Anaemia manifests when there are less red blood cells or haemoglobin in the blood resulting in reduced amount of oxygen in the bloodstream. There are several causes of anemia, dietary iron deficiency is the most common cause but other micronutrient deficiencies, inherited blood disorders, and parasitic infestations (e.g. malaria and hookworm) are also responsible. Iron-deficiency anaemia is associated with low birth weight, perinatal and maternal mortality with 20% of maternal deaths’ directly related to anaemia. In Nepal the prevalence of anaemia among pregnant women is highest in Terai region (36.4%) and Lumbini province ranks second (43.5%). The government of Nepal provides free iron/folic acid (IFA) to pregnant women from 20 weeks’ gestation during routine antenatal care (ANC) visits. Despite, these efforts anaemia levels in pregnancy continues to remain high. Evidences suggest a 1 g/dL increase in haemoglobin in late pregnancy can reduce the risk of maternal mortality by 20%. HERD International in partnership with University College London, UK is trialing an integrated intervention of tailored dosage of oral IFA, personalized nutrition counseling and Participatory Learning Action (PLA) women’s groups to reduce iron deficiency anaemia in pregnant women.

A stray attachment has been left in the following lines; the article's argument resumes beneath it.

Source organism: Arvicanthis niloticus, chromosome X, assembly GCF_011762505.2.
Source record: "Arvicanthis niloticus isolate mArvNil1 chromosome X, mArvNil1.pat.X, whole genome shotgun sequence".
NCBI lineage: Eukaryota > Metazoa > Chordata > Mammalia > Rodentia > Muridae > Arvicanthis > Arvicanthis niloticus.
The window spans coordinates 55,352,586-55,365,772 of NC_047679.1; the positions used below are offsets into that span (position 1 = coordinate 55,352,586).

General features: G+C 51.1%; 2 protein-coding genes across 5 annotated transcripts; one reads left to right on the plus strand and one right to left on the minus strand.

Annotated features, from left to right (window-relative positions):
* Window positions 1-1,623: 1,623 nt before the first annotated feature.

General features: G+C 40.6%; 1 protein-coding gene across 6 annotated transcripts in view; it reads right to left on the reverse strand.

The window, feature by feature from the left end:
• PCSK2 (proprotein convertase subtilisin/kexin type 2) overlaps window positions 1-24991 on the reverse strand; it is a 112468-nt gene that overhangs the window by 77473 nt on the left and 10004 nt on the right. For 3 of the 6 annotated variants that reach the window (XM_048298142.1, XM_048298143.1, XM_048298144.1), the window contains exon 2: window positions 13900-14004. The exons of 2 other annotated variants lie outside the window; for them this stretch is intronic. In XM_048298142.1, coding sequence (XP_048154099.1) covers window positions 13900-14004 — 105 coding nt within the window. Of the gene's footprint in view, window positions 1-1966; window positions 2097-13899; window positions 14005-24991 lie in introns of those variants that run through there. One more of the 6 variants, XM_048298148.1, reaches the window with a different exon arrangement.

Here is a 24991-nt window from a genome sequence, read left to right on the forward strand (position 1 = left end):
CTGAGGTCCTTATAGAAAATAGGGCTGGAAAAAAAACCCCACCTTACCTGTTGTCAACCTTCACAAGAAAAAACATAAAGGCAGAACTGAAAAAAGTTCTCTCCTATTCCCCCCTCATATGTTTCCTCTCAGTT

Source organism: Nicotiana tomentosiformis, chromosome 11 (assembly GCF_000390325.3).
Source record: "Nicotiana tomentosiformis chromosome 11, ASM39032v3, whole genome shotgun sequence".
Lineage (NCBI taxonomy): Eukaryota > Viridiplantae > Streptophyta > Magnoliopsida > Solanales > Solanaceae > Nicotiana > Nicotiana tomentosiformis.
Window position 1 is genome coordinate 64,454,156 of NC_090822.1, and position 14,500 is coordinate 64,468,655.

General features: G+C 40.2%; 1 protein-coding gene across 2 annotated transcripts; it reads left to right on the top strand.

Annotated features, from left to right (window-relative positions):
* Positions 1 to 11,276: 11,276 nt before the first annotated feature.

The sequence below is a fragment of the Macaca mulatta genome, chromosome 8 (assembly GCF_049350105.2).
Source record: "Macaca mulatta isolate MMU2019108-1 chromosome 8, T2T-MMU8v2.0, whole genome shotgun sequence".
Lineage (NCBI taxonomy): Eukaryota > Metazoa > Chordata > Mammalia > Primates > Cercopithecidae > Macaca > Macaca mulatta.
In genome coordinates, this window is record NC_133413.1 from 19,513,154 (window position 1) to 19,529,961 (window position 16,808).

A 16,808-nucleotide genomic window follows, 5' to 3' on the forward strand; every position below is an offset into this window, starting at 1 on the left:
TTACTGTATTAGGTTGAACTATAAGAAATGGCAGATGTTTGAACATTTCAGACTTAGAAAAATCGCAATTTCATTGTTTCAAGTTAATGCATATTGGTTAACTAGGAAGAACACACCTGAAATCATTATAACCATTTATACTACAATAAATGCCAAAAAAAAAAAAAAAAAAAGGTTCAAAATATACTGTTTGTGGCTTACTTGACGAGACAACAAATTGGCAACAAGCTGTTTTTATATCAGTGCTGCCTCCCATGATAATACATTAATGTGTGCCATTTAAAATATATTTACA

Objective

The overall aim is to estimate the effectiveness of an integrated intervention of tailored dosages of IFA, nutrition counselling and PLA women’s group meetings in improving maternal nutrition and reducing iron deficiency anaemia in pregnant women.

Methodology

This is a non-blinded cluster randomized controlled trial being conducted in 54 clusters from 9 pallikas in Kapilvastu. Each cluster comprises of 103 old-wards (5 single- and 49 merged pairs of- old-wards), to be randomly allocated to 27 clusters per arm. Trial arms are: 1) control (routine ANC); 2) ‘Home visiting plus PLA’ intervention package comprising a combination of tailored IFA supplementation, two home-based counselling between 12 to 25 weeks of pregnancy, and 15 monthly PLA meetings held in the community, in addition to routine ANC.  At the beginning, semi-structured interviews and focus group discussions were conducted with relevant stakeholders and community people to develop context-specific interventions.  A household census was conducted in selected clusters identifying 12,648 married women aged 13 to 49 years for monthly menstrual monitoring. During the trial, a local female monitor (LFM) will conduct menstrual monitoring of the identified consenting women. The LFMs will conduct urine pregnancy test to women reporting two missed periods and upon positive result they will alert the data assistant to screen eligibility and enroll women into the trial. A total of 983 women (491 per arm, 15.6 per cluster) will be enrolled into the trial to compare haemoglobin (Hb) at 30±2 weeks of pregnancy, IFA intake and diet diversity including micronutrient content in diet.

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